Square Outage Disrupts Small Businesses

A view of the Square logo on the back of a credit card reader. | Image by The Image Party/Shutterstock

Small businesses across the nation were left reeling after Square and Cash App, financial services platforms operated by Block, experienced a service outage this week, which disrupted the operations of countless merchants.

“People don’t carry cash anymore, so we had a bunch of people just leave without buying anything,” said Harry Coleman, who owns a bakery and smokehouse in Miami, NBC News reported. “People don’t carry cash and people don’t want to take 10-15 minutes to drive to the ATM.”

Another affected business owner was Adam Blackbill, owner of Urban Churn, a Pennsylvania-based ice cream business.

“Everything we process is through Square, even online,” he told NBC News. “As an ice cream business we’re about to enter our winter season, so every sale matters.”

While Cash App is more typical among peer-to-peer transactions, Square is a financial services app known for its enterprise functionality. Businesses of all sizes use it to process payments, manage transactions, and streamline financial operations. The outage reportedly left many users not only grappling with financial losses but also frustrated by the lack of communication from Square.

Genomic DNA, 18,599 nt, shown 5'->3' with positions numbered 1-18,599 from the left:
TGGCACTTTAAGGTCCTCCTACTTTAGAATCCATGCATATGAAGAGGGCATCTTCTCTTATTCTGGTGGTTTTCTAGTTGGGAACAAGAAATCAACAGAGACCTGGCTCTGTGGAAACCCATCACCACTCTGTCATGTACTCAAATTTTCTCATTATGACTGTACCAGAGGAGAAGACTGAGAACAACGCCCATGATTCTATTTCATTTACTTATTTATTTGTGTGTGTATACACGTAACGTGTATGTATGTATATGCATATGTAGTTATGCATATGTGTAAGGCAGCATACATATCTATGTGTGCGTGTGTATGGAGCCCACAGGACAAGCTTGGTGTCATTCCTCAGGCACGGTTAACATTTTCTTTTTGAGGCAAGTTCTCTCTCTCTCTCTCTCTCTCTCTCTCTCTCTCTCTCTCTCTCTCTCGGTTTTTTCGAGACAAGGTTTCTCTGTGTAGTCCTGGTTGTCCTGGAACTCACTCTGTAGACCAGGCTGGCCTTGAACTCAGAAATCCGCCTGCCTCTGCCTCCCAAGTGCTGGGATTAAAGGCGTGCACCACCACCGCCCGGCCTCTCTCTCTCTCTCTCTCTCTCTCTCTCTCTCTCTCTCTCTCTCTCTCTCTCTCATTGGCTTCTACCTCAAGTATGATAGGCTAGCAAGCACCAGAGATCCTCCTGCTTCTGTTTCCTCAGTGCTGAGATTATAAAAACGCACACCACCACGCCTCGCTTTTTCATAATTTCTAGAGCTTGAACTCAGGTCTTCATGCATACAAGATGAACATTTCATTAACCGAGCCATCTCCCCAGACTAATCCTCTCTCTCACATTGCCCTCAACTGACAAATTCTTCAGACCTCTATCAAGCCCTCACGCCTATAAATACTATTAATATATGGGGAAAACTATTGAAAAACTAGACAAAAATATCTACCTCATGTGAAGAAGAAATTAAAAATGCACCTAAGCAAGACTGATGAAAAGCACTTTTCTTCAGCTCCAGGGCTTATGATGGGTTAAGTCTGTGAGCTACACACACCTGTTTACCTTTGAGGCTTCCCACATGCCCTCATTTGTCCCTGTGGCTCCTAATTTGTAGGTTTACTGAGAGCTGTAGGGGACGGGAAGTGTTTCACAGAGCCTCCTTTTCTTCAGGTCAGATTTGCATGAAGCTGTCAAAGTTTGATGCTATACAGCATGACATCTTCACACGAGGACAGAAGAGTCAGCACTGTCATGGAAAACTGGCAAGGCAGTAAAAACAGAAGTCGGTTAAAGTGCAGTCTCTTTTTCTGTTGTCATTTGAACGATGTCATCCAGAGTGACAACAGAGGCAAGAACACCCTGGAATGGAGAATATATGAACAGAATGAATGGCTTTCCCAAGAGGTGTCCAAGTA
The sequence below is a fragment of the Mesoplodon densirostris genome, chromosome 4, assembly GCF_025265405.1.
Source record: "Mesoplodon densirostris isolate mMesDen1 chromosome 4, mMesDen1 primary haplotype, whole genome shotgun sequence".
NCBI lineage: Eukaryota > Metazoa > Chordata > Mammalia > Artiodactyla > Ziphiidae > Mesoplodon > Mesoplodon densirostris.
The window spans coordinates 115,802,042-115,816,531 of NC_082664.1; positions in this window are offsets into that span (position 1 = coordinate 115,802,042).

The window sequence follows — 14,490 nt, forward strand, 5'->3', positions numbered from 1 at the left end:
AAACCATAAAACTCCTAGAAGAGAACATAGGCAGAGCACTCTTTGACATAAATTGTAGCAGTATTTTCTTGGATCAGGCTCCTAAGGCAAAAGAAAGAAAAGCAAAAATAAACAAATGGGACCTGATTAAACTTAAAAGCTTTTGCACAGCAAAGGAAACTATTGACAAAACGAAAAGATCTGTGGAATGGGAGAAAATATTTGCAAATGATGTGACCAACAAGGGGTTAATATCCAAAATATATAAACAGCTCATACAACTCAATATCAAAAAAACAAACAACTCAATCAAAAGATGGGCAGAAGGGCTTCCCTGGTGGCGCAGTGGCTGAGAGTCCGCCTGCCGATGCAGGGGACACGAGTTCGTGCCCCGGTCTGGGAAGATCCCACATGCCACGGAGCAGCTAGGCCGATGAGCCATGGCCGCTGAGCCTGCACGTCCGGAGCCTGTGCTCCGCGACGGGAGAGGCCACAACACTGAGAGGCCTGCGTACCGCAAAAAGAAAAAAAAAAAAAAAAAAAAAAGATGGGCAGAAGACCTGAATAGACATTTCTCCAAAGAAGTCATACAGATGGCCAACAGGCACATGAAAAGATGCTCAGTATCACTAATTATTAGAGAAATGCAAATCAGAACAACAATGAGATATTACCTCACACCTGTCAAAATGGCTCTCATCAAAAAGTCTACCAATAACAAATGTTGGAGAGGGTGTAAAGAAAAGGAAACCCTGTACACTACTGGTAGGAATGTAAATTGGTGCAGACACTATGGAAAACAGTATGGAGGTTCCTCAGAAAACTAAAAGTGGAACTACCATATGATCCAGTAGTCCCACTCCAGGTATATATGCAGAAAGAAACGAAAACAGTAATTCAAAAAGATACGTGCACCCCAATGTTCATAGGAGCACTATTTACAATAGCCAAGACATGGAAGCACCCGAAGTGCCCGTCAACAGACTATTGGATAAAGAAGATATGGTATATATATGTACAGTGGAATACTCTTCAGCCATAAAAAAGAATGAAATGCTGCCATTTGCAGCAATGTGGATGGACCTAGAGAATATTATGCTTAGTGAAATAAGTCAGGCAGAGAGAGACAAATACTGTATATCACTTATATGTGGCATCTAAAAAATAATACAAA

Rather than contacting users directly when the outage had become apparent, Square opted to post about the outage on X, the social media platform formerly known as Twitter.

“We are currently experiencing issues with multiple Square services. We understand how important it is for your business that our services be up and running, and we are actively working toward a fix,” wrote Square on September 7.

The next day, the company posted again:

“Since around noon PT on Thursday, sellers have been unable to access accounts or process payments due to a systems outage within Square. We know you trust us with your business, and these situations add challenges to running your operations. For that, we are truly sorry.”

Square subsequently emailed some users. Nevertheless, the widespread outage was disruptive enough for some business owners to feel that the company is responsible for making things up to its customers.

“We hope they look out for us now and give us some kind of free processing or something,” Coleman said to NBC News.

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